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Progress made on accessible information on coronavirus for Deaf and hearing loss community

Last updated: 22 May 2020

Action on Hearing Loss is delighted at the announcement today from Penny Mordaunt, Cabinet Office Minister, that the Government has expanded the provision of BSL (British Sign Language) interpretation on the daily coronavirus press Conferences, which will now be made available to all broadcasters. This follows the announcement that a senior lead for accessible information has been appointed by the Minister for Disabled People, Health and Work following the charity’s letter to the Prime Minister last month, highlighting inaccessible government updates.

The charity welcomes the former Disability Minister’s tweet stating: “BBC has agreed to make available the interpreter feed to all broadcasters. Feed will also soon be on all govt social media live videos from each press conference. BSL could therefore be on all coverage live and recorded.” Action on Hearing Loss is calling on all broadcasters to utilise the BSL interpretation and provide accessibility for their deaf viewers, which has so far only be available on BBC News 24.

This, alongside the appointment of the lead for accessible information, will have a huge impact on the deaf and hearing loss community as they will now be able to access the vital information at the right time.

Throughout the coronavirus crisis, the charity has been asking the Government to make sure public health information is accessible to people who are deaf, have hearing loss and tinnitus. We have been disappointed that since the daily briefings began in the middle of March the Government have not done more to ensure the provision of BSL interpretation is universal across all broadcasters and outlets. This work coincided with the #WhereIsTheInterpreter campaign headed up by Lynn Stewart-Taylor who has also been championing for a BSL interpreter at the daily briefings. The campaign has clearly demonstrated the scale of the issue within the Deaf community.

For many BSL users, it is essential that they receive information in their first language. This is especially important when dealing with information that is complex and jargon-filled. For example the term ‘self-isolate’ might not have much meaning to a BSL user when in written English. But when translated by an appropriately skilled professional the meaning and instruction behind the jargon can be conveyed in a way appropriate to the language.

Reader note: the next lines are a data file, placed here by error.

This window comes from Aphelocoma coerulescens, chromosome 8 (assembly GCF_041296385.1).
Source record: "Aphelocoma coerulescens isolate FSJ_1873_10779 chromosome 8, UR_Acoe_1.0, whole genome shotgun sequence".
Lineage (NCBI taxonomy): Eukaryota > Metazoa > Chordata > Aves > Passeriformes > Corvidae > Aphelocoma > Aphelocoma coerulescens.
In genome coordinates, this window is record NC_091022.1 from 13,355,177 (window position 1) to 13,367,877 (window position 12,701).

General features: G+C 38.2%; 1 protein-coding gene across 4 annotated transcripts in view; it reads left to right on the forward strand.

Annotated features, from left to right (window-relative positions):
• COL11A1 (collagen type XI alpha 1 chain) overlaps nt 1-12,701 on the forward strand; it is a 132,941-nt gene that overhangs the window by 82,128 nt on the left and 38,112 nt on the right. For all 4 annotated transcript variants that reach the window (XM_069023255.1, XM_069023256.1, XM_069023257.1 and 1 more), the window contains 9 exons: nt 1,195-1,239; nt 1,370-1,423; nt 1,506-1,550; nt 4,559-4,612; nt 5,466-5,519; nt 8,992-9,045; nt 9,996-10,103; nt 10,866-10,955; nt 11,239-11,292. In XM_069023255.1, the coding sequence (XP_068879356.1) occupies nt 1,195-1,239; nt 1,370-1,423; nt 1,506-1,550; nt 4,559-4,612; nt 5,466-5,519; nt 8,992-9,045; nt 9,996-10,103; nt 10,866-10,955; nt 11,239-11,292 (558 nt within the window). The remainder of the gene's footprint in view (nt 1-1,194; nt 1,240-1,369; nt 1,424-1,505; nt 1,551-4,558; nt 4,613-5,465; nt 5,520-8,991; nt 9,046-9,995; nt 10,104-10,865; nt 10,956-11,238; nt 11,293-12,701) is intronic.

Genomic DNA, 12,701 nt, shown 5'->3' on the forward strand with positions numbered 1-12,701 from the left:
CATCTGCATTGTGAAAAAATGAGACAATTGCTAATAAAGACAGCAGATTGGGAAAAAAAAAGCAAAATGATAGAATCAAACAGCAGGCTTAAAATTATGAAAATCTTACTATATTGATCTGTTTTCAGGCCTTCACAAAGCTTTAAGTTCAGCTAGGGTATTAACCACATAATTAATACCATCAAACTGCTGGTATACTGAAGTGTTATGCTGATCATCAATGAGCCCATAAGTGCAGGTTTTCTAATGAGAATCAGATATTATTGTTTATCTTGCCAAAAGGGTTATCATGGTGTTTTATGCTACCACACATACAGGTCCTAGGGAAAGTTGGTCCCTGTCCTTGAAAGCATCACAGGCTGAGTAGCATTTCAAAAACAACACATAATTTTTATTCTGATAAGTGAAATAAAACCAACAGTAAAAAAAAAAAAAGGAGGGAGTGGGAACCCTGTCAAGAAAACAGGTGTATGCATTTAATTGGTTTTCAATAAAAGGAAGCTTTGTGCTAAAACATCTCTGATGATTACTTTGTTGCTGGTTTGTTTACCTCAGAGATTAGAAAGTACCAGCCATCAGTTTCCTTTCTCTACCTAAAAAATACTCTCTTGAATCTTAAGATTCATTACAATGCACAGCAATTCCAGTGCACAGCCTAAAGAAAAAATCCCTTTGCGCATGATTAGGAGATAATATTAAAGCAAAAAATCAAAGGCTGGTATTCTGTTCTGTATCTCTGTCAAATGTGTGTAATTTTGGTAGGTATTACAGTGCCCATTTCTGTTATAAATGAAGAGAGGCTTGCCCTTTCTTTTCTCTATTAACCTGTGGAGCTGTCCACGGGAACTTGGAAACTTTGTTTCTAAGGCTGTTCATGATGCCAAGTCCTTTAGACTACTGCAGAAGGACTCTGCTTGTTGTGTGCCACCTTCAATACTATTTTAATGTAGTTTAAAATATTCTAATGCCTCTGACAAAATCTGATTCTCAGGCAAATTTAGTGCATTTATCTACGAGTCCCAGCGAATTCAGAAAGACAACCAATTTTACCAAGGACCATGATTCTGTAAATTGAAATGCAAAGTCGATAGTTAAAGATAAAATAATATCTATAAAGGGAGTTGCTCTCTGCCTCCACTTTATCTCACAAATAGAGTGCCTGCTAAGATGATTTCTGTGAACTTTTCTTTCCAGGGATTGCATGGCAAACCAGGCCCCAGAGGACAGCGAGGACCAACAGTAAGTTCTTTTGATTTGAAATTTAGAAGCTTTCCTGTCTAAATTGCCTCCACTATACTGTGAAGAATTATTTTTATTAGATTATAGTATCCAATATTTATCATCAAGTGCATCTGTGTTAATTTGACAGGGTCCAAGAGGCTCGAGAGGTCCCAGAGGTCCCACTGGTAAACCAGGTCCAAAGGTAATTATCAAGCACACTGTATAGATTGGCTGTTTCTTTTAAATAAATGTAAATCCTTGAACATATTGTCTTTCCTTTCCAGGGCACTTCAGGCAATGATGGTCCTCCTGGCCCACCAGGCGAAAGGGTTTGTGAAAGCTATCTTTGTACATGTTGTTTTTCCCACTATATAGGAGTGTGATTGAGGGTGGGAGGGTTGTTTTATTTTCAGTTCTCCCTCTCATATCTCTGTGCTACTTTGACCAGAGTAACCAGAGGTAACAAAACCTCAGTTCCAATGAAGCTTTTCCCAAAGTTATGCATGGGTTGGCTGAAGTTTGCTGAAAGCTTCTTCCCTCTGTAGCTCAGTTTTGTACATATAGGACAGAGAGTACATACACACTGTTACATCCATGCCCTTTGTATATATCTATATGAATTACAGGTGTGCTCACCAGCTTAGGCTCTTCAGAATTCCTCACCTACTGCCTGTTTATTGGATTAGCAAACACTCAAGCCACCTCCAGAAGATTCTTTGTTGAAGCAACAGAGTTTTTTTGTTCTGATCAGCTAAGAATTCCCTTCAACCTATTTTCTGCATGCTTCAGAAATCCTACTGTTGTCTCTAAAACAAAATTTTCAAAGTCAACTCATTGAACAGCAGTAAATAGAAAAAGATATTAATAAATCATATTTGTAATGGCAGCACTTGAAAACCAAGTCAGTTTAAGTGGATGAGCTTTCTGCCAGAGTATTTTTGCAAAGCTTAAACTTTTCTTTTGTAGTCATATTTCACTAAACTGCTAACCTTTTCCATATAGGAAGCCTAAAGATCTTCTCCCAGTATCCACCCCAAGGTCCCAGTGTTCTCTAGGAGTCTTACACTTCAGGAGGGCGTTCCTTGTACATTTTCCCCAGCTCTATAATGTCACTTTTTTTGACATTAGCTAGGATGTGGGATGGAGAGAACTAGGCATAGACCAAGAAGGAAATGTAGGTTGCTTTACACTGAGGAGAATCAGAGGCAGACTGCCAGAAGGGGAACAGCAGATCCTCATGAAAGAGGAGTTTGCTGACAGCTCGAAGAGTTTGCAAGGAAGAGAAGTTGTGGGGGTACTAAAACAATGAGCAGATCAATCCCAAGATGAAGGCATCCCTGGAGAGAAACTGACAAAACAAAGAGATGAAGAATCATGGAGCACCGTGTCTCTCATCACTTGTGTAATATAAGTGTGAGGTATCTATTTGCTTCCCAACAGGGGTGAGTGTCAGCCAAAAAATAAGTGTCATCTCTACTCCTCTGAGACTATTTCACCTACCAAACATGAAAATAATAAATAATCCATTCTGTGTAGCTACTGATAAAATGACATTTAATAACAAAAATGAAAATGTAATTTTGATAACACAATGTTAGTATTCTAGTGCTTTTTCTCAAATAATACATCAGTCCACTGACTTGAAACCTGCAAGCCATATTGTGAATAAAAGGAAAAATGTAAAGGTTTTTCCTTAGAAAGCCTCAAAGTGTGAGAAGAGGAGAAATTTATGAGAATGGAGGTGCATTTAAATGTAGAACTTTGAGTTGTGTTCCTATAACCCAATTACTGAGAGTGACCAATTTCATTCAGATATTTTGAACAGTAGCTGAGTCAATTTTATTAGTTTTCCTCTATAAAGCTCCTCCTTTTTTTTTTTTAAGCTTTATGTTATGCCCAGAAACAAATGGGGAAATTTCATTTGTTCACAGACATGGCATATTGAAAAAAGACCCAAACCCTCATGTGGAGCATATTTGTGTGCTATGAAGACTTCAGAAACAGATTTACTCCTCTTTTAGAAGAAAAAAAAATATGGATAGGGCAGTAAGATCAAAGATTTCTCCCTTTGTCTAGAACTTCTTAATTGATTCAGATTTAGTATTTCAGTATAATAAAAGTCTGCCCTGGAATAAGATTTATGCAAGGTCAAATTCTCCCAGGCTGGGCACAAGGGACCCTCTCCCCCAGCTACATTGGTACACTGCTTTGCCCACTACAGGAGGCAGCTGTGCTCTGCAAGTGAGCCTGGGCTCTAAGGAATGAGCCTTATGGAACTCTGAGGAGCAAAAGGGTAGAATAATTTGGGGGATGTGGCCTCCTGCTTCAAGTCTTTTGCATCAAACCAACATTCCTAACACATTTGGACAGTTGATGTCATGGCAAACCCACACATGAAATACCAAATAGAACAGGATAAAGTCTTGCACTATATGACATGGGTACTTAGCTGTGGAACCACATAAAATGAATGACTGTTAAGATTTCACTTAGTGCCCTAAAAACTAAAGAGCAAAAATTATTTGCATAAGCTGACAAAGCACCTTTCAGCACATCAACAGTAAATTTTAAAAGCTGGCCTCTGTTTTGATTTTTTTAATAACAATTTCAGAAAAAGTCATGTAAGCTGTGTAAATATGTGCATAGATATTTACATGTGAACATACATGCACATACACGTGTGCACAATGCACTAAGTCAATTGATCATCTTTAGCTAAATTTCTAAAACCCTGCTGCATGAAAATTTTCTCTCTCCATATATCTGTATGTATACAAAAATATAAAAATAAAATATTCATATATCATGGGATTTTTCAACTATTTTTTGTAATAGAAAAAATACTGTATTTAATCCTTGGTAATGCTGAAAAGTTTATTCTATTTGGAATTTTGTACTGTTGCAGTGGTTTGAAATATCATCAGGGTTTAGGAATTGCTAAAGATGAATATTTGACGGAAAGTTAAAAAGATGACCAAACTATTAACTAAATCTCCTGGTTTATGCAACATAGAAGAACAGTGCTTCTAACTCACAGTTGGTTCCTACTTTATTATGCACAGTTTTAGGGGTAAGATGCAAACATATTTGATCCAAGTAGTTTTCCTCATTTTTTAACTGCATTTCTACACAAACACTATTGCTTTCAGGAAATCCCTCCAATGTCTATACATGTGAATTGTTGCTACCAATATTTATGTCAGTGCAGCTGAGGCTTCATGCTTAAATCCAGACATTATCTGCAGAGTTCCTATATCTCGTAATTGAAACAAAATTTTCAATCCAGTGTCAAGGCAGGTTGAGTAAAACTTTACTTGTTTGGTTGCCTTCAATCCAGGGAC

Action on Hearing Loss appreciates that in such a highly-pressured, fast-moving situation, crucial information must be communicated to the public extremely quickly. It is vital, however, that despite these pressures, accessible standards are upheld, to ensure information reaches those who need it the most. 

Mark Atkinson, Chief Executive at Action on Hearing loss said;

“We’re pleased that the Government has taken steps to make their communications more accessible, including a BSL interpretation of the daily No.10 press conference and appointing a senior lead responsible in Government for accessible communications. Deaf people have been telling us that they have felt anxious and concerned about the lack of interpreters for public health information and that the government needed to do more to be inclusive of deaf people – so we welcome this news.

“We’re working hard to now get broadcasters to understand their duties in supporting viewers who are deaf and have hearing loss, making sure that they fulfil their obligations and make use of this new resource and share the BSL interpretations in their broadcasts.”

“We are also thrilled that the Minister for Disabled People, Health and Work, Justin Tomlinson MP has confirmed the appointment of a senior lead for accessible information following our letter to the Prime Minister, last month. We look forward to working with the new national lead to ensure accessibility is entirely embedded in how government puts communications together.”

It’s important that as lockdown eases, people who are deaf or have hearing loss have equal access to the tools that will help the nation more forward. The needs of this community need to be kept in the forefront of plans such as with returning to work measures. Action on Hearing Loss will continue to work with the UK government and professional bodies to promote awareness of the prevalence of hearing loss and promote simple options for meeting communication needs among health professionals, the general public and the media.


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Notes to editors

Action on Hearing Loss (formerly RNID) is the national charity helping people living with deafness, tinnitus and hearing loss to live the life they choose. Action on Hearing Loss enables them to take control of their lives and remove the barriers in their way, giving people support and care, developing technology and treatments, and campaigning for equality.